A former Northwestern football player has filed a lawsuit against the university related to allegations of hazing inside the Wildcats football program.
The lawsuit, which was filed Tuesday morning in Cook County (Ill.) Circuit Court, lists Northwestern University, its board of trustees and former football head coach Pat Fitzgerald as defendants. According to ESPN, current Northwestern president Michael Schill and athletic director Derrick Gragg, as well as former president Morton Schapiro, are also listed as defendants.
The former player, who filed the lawsuit anonymously, was a member of the Northwestern football team from 2018-22 and claims to have been subjected to “sexualized hazing and physical abuse.”
According to a press release from the Law Firm of Salvi, Schostok and Pritchard, the former player alleges the defendants “were negligent in failing to prevent hazing traditions, failing to intervene in hazing traditions, and failing to protect students from acts that were assaultive, illegal, and often sexual in nature.”
The lawsuit, the first filed in the aftermath of the hazing scandal that cost Fitzgerald his job, also alleges racial discrimination within the football program. The plaintiff will seek damages in excess of $50,000, his attorneys told ESPN.
“It is alleged that Fitzgerald knew, enabled, and encouraged this behavior and created a culture of abuse within the football program that carried over throughout the athletic department. We intend to hold the defendants, including Fitzgerald, accountable for the alleged actions and seek justice for victims of abuse, hazing, and discrimination,” attorneys Parker Stinar and Adam Pulaski said in a statement.
“Institutions, athletic departments, and coaches are responsible for creating a safe and supportive environment for student-athletes. There is no place for the vile and disturbing hazing incidents that have taken place within the Northwestern football program. We applaud the courage of our client and the others who were brave enough to speak out about their experiences in the hopes of ending these types of incidents both at Northwestern and elsewhere.”
In addition to Tuesday’s lawsuit, news emerged Monday that eight former Northwestern players retained civil rights attorney Ben Crump and a Chicago-based law firm to pursue legal action against the school. A lawsuit involving those players has yet to be filed.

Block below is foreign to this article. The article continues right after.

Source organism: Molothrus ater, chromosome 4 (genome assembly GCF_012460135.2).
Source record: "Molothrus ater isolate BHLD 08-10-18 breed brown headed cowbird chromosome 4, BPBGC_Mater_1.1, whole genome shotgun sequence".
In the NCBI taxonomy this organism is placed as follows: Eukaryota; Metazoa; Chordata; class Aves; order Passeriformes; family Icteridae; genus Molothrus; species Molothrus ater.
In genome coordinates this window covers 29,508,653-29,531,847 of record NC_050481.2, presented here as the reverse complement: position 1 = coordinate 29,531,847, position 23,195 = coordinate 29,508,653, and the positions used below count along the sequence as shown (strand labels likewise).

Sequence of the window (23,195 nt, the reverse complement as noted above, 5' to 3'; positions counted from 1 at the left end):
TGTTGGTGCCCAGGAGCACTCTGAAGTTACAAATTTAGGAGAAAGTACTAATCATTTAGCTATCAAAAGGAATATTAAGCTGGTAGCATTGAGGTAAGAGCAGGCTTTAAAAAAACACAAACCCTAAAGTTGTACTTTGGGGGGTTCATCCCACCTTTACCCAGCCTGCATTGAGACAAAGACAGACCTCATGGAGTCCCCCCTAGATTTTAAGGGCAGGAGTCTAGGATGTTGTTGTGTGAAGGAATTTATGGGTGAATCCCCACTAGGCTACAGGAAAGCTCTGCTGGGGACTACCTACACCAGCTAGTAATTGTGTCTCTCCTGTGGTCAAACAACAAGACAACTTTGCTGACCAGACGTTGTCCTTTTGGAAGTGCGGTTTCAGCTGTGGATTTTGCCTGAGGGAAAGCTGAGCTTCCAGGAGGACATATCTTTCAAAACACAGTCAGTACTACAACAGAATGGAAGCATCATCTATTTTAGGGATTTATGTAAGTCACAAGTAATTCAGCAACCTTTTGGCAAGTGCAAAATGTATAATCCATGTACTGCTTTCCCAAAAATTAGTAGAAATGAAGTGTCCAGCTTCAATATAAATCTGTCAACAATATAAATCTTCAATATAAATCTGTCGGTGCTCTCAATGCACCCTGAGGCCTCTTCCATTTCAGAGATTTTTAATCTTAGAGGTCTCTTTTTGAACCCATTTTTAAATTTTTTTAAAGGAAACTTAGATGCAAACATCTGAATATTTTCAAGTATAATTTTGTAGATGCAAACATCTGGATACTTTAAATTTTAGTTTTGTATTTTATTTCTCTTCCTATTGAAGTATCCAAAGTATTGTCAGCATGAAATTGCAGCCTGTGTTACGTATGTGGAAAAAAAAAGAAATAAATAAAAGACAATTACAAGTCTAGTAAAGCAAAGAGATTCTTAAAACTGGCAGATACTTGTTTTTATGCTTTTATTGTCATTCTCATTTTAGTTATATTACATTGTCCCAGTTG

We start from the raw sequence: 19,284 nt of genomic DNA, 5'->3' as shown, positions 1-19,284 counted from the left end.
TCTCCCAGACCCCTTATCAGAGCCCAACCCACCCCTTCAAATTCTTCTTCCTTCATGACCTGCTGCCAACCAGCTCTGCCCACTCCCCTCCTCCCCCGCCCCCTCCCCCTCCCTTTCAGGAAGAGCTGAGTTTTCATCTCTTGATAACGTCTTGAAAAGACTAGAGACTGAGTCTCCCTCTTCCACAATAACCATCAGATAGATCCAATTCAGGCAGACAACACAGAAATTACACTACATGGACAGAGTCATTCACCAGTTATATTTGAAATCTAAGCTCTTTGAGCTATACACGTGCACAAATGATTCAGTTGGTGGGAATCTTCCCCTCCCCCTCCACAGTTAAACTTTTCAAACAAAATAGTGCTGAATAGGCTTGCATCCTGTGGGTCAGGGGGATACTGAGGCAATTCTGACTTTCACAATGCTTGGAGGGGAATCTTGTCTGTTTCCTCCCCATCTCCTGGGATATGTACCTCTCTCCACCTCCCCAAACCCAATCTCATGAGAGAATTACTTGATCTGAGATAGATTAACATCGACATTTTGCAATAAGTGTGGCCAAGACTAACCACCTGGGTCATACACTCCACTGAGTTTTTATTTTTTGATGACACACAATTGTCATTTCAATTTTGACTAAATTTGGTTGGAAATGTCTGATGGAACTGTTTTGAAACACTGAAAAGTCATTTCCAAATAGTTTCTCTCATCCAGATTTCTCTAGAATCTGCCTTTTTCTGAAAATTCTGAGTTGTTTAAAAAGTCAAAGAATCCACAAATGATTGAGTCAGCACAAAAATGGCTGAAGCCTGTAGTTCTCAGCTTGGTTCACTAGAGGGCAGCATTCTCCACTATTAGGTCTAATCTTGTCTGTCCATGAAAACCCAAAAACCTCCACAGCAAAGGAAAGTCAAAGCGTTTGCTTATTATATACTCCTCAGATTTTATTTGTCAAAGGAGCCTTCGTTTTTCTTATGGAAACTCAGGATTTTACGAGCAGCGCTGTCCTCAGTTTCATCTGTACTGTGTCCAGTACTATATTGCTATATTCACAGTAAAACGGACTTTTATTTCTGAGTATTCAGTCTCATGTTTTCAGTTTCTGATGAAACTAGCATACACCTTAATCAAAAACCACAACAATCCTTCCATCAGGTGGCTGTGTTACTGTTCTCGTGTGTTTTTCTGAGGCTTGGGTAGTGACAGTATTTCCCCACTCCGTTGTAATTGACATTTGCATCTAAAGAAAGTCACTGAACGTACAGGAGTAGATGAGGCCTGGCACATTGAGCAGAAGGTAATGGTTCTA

Pat Fitzgerald initially suspended, then fired
Fitzgerald was fired after the results of a months-long investigation into allegations of hazing in the football program. Schill initially levied a two-week suspension for Fitzgerald, a former Northwestern linebacker who had been his alma mater’s head coach since 2006. However, following the publication of a story from The Daily Northwestern that detailed the allegations of hazing within the program, Schill reversed course and fired Fitzgerald days later.
Attorneys tasked with investigating the hazing allegations did not find “sufficient evidence” that Fitzgerald or members of his coaching staff were aware of the hazing. However, investigators concluded that there were “significant opportunities” for the coaches to “discover and report the hazing conduct.”
Fitzgerald has maintained he was unaware of the alleged hazing and has hired an attorney to “take the necessary steps to protect my rights in accordance with the law.”
Northwestern originally received the anonymous complaint with hazing allegations in November and acknowledged the ongoing investigation in January. On July 7, the school released a summary of the investigation with very few details and announced Fitzgerald’s two-week suspension, as well as other measures being taken to combat hazing.
The Daily Northwestern’s story was published the next day, and Schill released a statement saying he would reconsider Fitzgerald’s discipline. Two days later, Fitzgerald’s firing was announced.
"The head coach is ultimately responsible for the culture of his team,” Schill said. “The hazing we investigated was widespread and clearly not a secret within the program, providing Coach Fitzgerald with the opportunity to learn what was happening. Either way, the culture in Northwestern football, while incredible in some ways, was broken in others.”
Schill said over the course of the investigation, 11 current or former football players acknowledged the hazing in the football program and that the hazing was "well-known by many in the program."